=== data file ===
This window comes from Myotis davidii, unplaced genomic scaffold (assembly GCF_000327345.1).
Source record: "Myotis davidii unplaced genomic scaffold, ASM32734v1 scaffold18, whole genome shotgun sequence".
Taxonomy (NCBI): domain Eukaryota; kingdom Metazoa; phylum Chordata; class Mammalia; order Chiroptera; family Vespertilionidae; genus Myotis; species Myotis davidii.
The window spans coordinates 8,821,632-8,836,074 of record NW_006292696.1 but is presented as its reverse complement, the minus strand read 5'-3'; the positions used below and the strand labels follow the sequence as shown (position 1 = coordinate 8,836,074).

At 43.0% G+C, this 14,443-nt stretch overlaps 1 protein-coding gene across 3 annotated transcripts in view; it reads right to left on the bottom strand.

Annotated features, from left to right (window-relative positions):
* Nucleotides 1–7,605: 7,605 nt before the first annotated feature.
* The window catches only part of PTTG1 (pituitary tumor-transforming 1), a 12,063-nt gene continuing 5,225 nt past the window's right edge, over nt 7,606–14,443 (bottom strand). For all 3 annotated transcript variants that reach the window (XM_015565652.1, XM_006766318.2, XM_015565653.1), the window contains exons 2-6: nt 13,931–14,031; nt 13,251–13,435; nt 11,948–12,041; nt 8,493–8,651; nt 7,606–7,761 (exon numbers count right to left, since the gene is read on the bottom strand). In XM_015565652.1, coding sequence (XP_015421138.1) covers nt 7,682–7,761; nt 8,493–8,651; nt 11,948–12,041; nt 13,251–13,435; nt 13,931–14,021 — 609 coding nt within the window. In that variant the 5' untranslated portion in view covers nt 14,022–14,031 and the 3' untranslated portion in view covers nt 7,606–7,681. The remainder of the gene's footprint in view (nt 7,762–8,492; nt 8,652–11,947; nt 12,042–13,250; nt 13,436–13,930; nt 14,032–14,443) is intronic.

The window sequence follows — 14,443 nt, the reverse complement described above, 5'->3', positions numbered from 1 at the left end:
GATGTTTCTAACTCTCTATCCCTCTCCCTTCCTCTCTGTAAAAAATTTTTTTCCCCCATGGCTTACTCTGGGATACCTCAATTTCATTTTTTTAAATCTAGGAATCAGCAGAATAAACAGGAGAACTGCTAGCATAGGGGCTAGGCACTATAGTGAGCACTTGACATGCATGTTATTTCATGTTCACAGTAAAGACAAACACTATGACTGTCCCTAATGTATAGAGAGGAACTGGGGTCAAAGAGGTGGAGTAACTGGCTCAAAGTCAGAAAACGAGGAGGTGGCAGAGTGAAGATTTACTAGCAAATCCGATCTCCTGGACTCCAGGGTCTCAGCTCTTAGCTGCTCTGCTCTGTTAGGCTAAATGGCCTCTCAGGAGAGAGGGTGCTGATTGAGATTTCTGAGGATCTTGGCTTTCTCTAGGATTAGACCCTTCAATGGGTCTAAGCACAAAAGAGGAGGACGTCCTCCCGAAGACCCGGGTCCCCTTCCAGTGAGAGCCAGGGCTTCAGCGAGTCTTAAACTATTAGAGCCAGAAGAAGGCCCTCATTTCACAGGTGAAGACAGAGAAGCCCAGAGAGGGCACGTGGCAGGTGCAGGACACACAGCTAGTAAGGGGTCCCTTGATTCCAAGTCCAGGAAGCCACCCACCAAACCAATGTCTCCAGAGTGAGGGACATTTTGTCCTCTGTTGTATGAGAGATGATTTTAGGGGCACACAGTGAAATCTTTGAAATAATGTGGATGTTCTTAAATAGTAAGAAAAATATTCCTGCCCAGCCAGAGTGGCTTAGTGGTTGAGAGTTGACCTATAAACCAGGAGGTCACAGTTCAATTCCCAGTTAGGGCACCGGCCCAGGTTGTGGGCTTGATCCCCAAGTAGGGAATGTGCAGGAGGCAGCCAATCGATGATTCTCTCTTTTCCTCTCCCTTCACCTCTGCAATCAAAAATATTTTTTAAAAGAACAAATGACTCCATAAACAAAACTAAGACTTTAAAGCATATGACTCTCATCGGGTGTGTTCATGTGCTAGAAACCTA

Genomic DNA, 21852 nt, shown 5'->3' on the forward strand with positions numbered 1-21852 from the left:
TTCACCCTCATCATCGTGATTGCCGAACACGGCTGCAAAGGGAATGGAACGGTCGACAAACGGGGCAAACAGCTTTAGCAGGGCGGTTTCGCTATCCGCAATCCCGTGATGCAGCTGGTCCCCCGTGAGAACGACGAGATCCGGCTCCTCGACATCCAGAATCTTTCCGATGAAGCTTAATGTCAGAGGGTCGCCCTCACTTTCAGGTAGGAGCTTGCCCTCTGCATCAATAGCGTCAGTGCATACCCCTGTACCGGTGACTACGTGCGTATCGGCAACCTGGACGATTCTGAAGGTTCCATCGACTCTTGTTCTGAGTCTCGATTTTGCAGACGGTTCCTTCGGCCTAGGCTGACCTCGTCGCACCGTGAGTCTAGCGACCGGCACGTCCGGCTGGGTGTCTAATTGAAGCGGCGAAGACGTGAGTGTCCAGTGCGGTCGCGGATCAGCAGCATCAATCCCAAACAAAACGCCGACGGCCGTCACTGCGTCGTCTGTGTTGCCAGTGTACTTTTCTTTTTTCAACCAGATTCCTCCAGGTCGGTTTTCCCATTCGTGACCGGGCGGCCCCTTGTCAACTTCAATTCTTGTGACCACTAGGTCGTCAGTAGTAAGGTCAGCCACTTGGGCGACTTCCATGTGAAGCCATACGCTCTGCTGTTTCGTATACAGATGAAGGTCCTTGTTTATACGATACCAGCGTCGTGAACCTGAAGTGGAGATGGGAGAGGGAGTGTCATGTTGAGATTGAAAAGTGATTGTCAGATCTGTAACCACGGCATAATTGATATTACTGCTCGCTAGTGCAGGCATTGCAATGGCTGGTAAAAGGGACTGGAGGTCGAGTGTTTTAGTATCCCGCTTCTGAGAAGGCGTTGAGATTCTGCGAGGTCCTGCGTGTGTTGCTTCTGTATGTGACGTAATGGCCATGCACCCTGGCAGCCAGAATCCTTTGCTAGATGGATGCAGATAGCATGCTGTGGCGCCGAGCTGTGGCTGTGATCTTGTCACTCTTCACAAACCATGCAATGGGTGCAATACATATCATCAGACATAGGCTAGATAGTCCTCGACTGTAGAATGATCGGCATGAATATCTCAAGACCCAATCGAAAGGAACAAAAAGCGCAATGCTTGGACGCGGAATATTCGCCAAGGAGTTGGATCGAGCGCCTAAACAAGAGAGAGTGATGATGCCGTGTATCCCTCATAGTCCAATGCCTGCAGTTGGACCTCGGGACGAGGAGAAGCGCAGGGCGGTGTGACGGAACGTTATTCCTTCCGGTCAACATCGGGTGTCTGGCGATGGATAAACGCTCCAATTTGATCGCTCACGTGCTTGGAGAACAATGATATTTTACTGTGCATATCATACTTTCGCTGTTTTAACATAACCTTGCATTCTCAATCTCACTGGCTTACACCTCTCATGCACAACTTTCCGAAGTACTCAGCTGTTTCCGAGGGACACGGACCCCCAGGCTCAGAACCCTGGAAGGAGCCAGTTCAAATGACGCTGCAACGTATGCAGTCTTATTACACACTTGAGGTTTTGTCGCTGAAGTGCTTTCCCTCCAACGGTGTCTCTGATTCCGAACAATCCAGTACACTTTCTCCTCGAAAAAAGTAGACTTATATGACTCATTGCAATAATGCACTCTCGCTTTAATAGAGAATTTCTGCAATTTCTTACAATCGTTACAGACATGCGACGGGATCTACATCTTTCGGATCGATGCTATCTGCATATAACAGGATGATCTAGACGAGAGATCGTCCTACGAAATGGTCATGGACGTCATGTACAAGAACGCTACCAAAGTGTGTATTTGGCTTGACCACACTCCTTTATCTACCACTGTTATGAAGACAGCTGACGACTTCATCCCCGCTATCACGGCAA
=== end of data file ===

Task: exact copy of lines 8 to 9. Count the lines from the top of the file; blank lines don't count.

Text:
* The window catches only part of PTTG1 (pituitary tumor-transforming 1), a 12,063-nt gene continuing 5,225 nt past the window's right edge, over nt 7,606–14,443 (bottom strand). For all 3 annotated transcript variants that reach the window (XM_015565652.1, XM_006766318.2, XM_015565653.1), the window contains exons 2-6: nt 13,931–14,031; nt 13,251–13,435; nt 11,948–12,041; nt 8,493–8,651; nt 7,606–7,761 (exon numbers count right to left, since the gene is read on the bottom strand). In XM_015565652.1, coding sequence (XP_015421138.1) covers nt 7,682–7,761; nt 8,493–8,651; nt 11,948–12,041; nt 13,251–13,435; nt 13,931–14,021 — 609 coding nt within the window. In that variant the 5' untranslated portion in view covers nt 14,022–14,031 and the 3' untranslated portion in view covers nt 7,606–7,681. The remainder of the gene's footprint in view (nt 7,762–8,492; nt 8,652–11,947; nt 12,042–13,250; nt 13,436–13,930; nt 14,032–14,443) is intronic.

The window sequence follows — 14,443 nt, the reverse complement described above, 5'->3', positions numbered from 1 at the left end: